Air Pollution

Soot is All Over Hamilton

By Maggie Hughes
Published September 05, 2010

I am finding it more difficult to breathe - especially the past three or four years. Soot isn't just a problem for the East Enders. The wind is taking this black devil all across the City, including McMaster University and Dundas.

I had a very bad day in May. It was a Sunday and a stink permeated all through my apartment. All windows were shut tight, but it managed to fill the air in my home to the point that I was very physically ill.

I called Arcelor Mittal and found the Environment representative. Being a Sunday, there was nobody to call, really. The man asking me questions was someplace else, not in Hamilton and reading Air quality information off a computer screen.

He kept telling me his monitors did not show the levels I was describing. We spoke for an hour until I realized nothing would be done.

What a horrible day. I wore one of those general face masks and just tried to get through it.

Not having a car, I can't really do anything about leaving town.

Then again, on a Sunday, August 22, I woke up at 4:00 AM struggling to breathe. It was pretty foggy out so I could not even see the stacks.

Since my first problem I have taken the habit of wiping the inside of my balcony screen with a white facecloth, or white sock.

I do this every morning to let me know what I can expect if I go outside. I do not rely on the weather and Air Quality index on the weather channel. It is often out of sync with my lungs.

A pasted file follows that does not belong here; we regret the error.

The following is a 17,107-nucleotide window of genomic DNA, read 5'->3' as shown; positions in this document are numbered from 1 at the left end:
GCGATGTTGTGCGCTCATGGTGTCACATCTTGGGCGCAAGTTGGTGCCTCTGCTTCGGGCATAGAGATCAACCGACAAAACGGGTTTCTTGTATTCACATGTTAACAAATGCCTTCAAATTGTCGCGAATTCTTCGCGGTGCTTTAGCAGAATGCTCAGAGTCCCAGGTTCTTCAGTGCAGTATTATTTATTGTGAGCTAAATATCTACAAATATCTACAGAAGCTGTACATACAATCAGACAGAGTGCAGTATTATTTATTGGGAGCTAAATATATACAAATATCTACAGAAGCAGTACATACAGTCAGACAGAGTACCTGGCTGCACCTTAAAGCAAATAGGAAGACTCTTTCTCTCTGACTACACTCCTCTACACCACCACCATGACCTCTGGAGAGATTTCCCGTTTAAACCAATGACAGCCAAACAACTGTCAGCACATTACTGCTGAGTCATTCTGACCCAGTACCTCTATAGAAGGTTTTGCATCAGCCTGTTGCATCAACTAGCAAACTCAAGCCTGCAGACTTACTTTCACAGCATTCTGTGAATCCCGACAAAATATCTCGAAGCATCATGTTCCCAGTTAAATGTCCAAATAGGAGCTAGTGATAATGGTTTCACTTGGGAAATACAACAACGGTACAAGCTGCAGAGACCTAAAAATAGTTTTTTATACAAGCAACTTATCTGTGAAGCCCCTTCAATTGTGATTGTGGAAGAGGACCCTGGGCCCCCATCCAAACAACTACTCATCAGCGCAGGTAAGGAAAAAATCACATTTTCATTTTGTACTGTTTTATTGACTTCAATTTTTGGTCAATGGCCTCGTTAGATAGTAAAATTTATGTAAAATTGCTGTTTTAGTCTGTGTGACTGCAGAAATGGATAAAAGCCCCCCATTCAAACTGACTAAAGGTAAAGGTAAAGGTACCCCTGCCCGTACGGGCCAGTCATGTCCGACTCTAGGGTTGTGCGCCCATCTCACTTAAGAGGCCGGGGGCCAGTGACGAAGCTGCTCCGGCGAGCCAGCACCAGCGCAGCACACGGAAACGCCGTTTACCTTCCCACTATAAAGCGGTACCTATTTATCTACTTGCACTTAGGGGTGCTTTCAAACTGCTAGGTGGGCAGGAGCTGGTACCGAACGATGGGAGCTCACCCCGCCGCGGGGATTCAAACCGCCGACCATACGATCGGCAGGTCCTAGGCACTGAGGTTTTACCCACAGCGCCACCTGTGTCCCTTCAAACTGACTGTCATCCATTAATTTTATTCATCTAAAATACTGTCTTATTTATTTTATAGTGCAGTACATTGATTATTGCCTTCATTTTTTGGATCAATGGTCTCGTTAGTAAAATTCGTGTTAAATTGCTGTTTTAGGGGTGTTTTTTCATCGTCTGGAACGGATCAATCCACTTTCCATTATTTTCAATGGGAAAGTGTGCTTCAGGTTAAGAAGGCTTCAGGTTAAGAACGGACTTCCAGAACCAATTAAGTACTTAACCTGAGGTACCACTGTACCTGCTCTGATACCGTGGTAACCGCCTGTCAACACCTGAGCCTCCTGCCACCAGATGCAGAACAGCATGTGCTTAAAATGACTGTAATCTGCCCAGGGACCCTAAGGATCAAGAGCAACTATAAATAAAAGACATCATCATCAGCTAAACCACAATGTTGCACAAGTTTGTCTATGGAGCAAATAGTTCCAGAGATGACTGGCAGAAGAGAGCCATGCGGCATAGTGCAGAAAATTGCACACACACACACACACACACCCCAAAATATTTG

At daylight, I grabbed one of my freshly laundered white socks and did what I always do. I wiped the inside of my balcony screen. Most days I get a brownish tinge, which I put down to car and Truck exhaust.

That morning I picked up heavy black soot, like a powder. I wiped the freshly washed floor inside the door with a dry white cloth, and picked up more black soot. It was everywhere. I couldn't understand how it got inside so easily.

Black soot on a white sock
Black soot on a white sock

I called Acelor-Mittal again, got a return call from one of their Environment reps but as before, not much could be done for me. At least my call let them know how far and when this soot was traveling.

I managed to get use of a car and simply left town. As soon as I left the City area, my voice returned and my breathing wasn't labored.

This needs to stop. The entire City is being covered with this black stuff. Totally toxic chemicals are getting into our lungs. We won't be able to flush any of it out of our system.

I have been doing some research, and plan to continue to dig into U.S Steel and Columbia, but the track record I found for Arcelor Mittal is appalling. It seems whereever that company goes, it pollutes the water and fills the air with toxins and soot.

I am now seriously thinking of moving out of Hamilton while I still can. In these times of climate disasters, we do not need money to be made at the detriment of the very air we breathe and the water we drink. Water is becoming a scarcity just due to the hot climate. But when companies like these add more pollution by using water in their process, how can we hope to have enough drinking water left for our children?